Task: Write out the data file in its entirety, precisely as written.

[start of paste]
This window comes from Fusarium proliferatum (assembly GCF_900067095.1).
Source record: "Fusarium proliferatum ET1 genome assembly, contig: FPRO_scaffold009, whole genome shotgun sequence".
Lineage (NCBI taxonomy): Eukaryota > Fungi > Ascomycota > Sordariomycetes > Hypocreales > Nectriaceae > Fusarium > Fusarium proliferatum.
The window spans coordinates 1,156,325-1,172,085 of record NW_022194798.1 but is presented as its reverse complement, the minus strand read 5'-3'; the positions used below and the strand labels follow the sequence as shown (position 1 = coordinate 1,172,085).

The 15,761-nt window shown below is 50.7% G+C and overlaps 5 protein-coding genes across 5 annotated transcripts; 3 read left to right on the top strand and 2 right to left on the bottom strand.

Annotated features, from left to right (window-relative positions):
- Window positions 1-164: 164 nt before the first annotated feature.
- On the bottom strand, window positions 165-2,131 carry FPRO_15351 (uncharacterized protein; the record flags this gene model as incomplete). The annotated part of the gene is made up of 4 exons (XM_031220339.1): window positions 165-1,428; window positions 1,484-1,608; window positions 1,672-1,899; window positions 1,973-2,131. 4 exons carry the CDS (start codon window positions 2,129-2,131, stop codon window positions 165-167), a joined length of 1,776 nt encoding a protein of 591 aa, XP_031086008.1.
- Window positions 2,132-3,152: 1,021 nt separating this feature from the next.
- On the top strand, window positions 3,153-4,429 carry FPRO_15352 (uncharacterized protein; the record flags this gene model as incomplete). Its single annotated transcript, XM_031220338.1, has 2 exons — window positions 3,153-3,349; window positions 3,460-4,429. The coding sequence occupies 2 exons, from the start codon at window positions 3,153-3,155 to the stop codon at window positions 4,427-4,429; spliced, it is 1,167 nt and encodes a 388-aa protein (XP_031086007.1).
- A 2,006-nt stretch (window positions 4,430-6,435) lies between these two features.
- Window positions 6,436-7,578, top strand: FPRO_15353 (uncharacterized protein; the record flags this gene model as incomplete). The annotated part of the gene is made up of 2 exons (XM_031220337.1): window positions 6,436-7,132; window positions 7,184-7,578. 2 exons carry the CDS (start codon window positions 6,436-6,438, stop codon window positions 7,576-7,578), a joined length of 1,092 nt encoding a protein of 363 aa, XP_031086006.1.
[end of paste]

This window comes from Fusarium proliferatum (assembly GCF_900067095.1).
Source record: "Fusarium proliferatum ET1 genome assembly, contig: FPRO_scaffold009, whole genome shotgun sequence".
Lineage (NCBI taxonomy): Eukaryota > Fungi > Ascomycota > Sordariomycetes > Hypocreales > Nectriaceae > Fusarium > Fusarium proliferatum.
The window spans coordinates 1,156,325-1,172,085 of record NW_022194798.1 but is presented as its reverse complement, the minus strand read 5'-3'; the positions used below and the strand labels follow the sequence as shown (position 1 = coordinate 1,172,085).

The 15,761-nt window shown below is 50.7% G+C and overlaps 5 protein-coding genes across 5 annotated transcripts; 3 read left to right on the top strand and 2 right to left on the bottom strand.

Annotated features, from left to right (window-relative positions):
- Window positions 1-164: 164 nt before the first annotated feature.
- On the bottom strand, window positions 165-2,131 carry FPRO_15351 (uncharacterized protein; the record flags this gene model as incomplete). The annotated part of the gene is made up of 4 exons (XM_031220339.1): window positions 165-1,428; window positions 1,484-1,608; window positions 1,672-1,899; window positions 1,973-2,131. 4 exons carry the CDS (start codon window positions 2,129-2,131, stop codon window positions 165-167), a joined length of 1,776 nt encoding a protein of 591 aa, XP_031086008.1.
- Window positions 2,132-3,152: 1,021 nt separating this feature from the next.
- On the top strand, window positions 3,153-4,429 carry FPRO_15352 (uncharacterized protein; the record flags this gene model as incomplete). Its single annotated transcript, XM_031220338.1, has 2 exons — window positions 3,153-3,349; window positions 3,460-4,429. The coding sequence occupies 2 exons, from the start codon at window positions 3,153-3,155 to the stop codon at window positions 4,427-4,429; spliced, it is 1,167 nt and encodes a 388-aa protein (XP_031086007.1).
- A 2,006-nt stretch (window positions 4,430-6,435) lies between these two features.
- Window positions 6,436-7,578, top strand: FPRO_15353 (uncharacterized protein; the record flags this gene model as incomplete). The annotated part of the gene is made up of 2 exons (XM_031220337.1): window positions 6,436-7,132; window positions 7,184-7,578. 2 exons carry the CDS (start codon window positions 6,436-6,438, stop codon window positions 7,576-7,578), a joined length of 1,092 nt encoding a protein of 363 aa, XP_031086006.1.